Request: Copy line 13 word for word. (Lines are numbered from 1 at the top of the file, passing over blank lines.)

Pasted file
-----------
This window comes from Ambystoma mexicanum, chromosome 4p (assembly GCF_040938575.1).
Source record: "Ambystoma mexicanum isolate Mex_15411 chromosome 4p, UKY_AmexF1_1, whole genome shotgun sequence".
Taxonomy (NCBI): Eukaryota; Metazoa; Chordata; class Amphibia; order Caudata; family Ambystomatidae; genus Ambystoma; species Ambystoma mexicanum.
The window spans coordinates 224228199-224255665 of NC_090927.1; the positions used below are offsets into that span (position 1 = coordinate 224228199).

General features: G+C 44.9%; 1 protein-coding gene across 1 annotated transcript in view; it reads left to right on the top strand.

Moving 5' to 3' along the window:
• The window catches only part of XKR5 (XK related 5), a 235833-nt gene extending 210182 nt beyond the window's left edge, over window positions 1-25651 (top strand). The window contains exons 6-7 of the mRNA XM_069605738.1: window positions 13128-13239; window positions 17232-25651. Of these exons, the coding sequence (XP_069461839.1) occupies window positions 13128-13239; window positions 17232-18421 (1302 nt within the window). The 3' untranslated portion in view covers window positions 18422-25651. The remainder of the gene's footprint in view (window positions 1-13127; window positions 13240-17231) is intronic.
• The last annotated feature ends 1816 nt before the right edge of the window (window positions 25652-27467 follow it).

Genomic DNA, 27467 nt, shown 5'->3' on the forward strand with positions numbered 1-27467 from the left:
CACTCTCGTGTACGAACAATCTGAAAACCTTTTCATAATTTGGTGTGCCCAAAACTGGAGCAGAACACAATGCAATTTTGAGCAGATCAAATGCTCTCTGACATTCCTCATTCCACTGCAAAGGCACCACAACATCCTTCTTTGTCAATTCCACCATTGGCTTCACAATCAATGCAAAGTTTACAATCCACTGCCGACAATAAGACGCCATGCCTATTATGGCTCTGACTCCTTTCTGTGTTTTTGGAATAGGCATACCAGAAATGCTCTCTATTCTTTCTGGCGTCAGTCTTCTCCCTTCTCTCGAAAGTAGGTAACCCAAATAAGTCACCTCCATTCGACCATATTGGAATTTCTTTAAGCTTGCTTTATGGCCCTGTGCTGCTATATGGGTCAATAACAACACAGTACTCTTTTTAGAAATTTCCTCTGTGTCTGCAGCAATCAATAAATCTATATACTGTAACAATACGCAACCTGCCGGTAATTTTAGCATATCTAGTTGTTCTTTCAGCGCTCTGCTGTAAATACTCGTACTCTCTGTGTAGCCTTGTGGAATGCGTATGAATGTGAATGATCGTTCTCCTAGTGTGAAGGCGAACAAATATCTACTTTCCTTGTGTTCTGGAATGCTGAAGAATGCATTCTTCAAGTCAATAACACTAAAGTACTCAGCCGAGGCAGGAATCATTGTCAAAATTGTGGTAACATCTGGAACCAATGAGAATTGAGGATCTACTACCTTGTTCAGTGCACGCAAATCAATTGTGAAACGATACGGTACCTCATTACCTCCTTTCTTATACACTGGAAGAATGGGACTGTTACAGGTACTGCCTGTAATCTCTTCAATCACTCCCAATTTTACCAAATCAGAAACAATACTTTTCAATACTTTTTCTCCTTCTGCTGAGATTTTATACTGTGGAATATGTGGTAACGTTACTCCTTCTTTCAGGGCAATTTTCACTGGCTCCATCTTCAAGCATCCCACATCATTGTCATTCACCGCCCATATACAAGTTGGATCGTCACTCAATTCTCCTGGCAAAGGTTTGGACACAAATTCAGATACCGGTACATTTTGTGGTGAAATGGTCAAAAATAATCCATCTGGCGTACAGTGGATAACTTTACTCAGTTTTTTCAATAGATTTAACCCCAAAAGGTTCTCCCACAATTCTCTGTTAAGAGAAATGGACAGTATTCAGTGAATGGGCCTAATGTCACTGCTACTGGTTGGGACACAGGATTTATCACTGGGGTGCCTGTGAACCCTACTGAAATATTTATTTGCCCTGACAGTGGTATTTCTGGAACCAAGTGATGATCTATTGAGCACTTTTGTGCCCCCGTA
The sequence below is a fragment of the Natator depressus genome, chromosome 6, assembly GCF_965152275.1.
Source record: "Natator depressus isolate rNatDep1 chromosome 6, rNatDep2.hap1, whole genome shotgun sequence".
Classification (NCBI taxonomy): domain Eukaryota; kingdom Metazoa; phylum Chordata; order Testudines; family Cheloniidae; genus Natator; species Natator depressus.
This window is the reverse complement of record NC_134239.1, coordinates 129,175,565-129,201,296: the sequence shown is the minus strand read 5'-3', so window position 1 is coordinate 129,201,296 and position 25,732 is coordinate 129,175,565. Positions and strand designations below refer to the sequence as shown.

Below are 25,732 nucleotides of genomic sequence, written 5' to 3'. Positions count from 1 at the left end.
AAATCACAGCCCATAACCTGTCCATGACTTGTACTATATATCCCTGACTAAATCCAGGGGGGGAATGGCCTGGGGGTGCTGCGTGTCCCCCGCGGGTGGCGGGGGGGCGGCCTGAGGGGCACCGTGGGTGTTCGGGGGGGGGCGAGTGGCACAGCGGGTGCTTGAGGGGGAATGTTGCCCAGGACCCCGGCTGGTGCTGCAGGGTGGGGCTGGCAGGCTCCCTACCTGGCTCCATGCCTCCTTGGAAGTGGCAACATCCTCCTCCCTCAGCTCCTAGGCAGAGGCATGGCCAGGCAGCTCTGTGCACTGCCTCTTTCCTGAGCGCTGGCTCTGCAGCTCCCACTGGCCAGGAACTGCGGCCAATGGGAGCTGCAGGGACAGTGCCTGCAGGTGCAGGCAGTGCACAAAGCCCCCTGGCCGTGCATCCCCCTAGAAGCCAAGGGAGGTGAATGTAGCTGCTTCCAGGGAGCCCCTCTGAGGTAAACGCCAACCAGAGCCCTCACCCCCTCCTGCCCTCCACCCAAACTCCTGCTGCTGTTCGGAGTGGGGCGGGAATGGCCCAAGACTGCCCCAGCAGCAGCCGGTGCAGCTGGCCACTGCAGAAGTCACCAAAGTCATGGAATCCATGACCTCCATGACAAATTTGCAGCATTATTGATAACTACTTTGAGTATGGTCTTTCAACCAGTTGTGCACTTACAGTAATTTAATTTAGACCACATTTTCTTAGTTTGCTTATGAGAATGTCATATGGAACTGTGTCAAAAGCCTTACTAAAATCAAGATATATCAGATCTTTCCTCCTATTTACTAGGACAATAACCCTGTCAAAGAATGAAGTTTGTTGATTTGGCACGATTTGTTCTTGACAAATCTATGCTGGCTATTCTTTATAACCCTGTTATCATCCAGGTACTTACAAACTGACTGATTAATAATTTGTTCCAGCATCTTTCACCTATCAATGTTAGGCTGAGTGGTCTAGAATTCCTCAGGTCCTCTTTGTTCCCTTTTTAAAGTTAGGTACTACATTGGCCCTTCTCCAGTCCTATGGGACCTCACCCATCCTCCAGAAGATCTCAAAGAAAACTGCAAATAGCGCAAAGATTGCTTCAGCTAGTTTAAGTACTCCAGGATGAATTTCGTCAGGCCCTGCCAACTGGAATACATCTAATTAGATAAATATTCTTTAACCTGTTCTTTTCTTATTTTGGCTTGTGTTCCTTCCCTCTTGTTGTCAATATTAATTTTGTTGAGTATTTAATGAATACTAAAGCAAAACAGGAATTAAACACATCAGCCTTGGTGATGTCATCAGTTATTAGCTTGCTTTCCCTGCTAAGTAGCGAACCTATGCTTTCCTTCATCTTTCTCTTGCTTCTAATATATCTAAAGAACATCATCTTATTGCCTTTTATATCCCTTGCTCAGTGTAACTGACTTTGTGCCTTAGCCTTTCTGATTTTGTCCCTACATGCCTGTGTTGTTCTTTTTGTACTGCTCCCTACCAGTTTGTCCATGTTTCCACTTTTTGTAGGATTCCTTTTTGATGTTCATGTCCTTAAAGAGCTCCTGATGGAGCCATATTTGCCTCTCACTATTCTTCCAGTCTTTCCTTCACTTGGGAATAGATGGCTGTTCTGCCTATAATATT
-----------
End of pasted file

Classification (NCBI taxonomy): domain Eukaryota; kingdom Metazoa; phylum Chordata; order Testudines; family Cheloniidae; genus Natator; species Natator depressus.